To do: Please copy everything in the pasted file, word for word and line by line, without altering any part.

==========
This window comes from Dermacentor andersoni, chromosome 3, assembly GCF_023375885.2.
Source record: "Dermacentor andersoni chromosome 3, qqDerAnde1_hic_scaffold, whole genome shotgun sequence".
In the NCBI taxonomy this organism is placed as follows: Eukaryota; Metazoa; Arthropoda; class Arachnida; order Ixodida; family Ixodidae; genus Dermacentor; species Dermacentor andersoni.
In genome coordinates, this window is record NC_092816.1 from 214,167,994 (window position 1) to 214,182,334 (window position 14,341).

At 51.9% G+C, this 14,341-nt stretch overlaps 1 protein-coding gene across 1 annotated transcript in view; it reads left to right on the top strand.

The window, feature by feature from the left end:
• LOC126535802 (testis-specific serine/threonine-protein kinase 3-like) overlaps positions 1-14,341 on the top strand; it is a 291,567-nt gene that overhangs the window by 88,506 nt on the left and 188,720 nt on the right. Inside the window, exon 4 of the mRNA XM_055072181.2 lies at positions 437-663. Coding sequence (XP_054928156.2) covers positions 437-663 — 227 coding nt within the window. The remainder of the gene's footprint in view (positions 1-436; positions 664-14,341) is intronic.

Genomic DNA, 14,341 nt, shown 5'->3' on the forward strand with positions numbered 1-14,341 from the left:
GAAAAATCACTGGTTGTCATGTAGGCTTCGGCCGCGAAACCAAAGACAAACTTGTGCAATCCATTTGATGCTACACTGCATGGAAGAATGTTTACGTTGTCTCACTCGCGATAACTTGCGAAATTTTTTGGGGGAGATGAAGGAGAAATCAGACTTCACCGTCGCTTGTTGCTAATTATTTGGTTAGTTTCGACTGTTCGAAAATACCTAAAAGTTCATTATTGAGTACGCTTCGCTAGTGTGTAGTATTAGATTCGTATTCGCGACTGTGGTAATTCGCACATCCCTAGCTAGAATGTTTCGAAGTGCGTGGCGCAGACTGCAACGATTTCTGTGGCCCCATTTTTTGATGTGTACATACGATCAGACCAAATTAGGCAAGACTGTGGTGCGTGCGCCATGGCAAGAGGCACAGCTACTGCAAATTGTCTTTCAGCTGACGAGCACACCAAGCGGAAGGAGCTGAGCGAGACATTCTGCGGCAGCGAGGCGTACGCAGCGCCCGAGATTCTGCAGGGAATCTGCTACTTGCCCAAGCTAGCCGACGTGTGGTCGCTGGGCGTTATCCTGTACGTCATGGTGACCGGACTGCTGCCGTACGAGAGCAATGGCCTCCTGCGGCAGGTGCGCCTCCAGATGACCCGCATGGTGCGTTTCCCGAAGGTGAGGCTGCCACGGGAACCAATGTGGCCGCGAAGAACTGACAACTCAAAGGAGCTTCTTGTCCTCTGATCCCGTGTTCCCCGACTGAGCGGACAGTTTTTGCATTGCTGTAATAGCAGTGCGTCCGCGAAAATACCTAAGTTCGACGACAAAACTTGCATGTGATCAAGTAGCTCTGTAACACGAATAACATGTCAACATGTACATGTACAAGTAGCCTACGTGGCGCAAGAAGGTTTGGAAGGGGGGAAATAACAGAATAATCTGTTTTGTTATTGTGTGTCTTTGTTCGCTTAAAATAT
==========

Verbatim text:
This window comes from Dermacentor andersoni, chromosome 3, assembly GCF_023375885.2.
Source record: "Dermacentor andersoni chromosome 3, qqDerAnde1_hic_scaffold, whole genome shotgun sequence".
In the NCBI taxonomy this organism is placed as follows: Eukaryota; Metazoa; Arthropoda; class Arachnida; order Ixodida; family Ixodidae; genus Dermacentor; species Dermacentor andersoni.
In genome coordinates, this window is record NC_092816.1 from 214,167,994 (window position 1) to 214,182,334 (window position 14,341).

At 51.9% G+C, this 14,341-nt stretch overlaps 1 protein-coding gene across 1 annotated transcript in view; it reads left to right on the top strand.

The window, feature by feature from the left end:
• LOC126535802 (testis-specific serine/threonine-protein kinase 3-like) overlaps positions 1-14,341 on the top strand; it is a 291,567-nt gene that overhangs the window by 88,506 nt on the left and 188,720 nt on the right. Inside the window, exon 4 of the mRNA XM_055072181.2 lies at positions 437-663. Coding sequence (XP_054928156.2) covers positions 437-663 — 227 coding nt within the window. The remainder of the gene's footprint in view (positions 1-436; positions 664-14,341) is intronic.

Genomic DNA, 14,341 nt, shown 5'->3' on the forward strand with positions numbered 1-14,341 from the left:
GAAAAATCACTGGTTGTCATGTAGGCTTCGGCCGCGAAACCAAAGACAAACTTGTGCAATCCATTTGATGCTACACTGCATGGAAGAATGTTTACGTTGTCTCACTCGCGATAACTTGCGAAATTTTTTGGGGGAGATGAAGGAGAAATCAGACTTCACCGTCGCTTGTTGCTAATTATTTGGTTAGTTTCGACTGTTCGAAAATACCTAAAAGTTCATTATTGAGTACGCTTCGCTAGTGTGTAGTATTAGATTCGTATTCGCGACTGTGGTAATTCGCACATCCCTAGCTAGAATGTTTCGAAGTGCGTGGCGCAGACTGCAACGATTTCTGTGGCCCCATTTTTTGATGTGTACATACGATCAGACCAAATTAGGCAAGACTGTGGTGCGTGCGCCATGGCAAGAGGCACAGCTACTGCAAATTGTCTTTCAGCTGACGAGCACACCAAGCGGAAGGAGCTGAGCGAGACATTCTGCGGCAGCGAGGCGTACGCAGCGCCCGAGATTCTGCAGGGAATCTGCTACTTGCCCAAGCTAGCCGACGTGTGGTCGCTGGGCGTTATCCTGTACGTCATGGTGACCGGACTGCTGCCGTACGAGAGCAATGGCCTCCTGCGGCAGGTGCGCCTCCAGATGACCCGCATGGTGCGTTTCCCGAAGGTGAGGCTGCCACGGGAACCAATGTGGCCGCGAAGAACTGACAACTCAAAGGAGCTTCTTGTCCTCTGATCCCGTGTTCCCCGACTGAGCGGACAGTTTTTGCATTGCTGTAATAGCAGTGCGTCCGCGAAAATACCTAAGTTCGACGACAAAACTTGCATGTGATCAAGTAGCTCTGTAACACGAATAACATGTCAACATGTACATGTACAAGTAGCCTACGTGGCGCAAGAAGGTTTGGAAGGGGGGAAATAACAGAATAATCTGTTTTGTTATTGTGTGTCTTTGTTCGCTTAAAATAT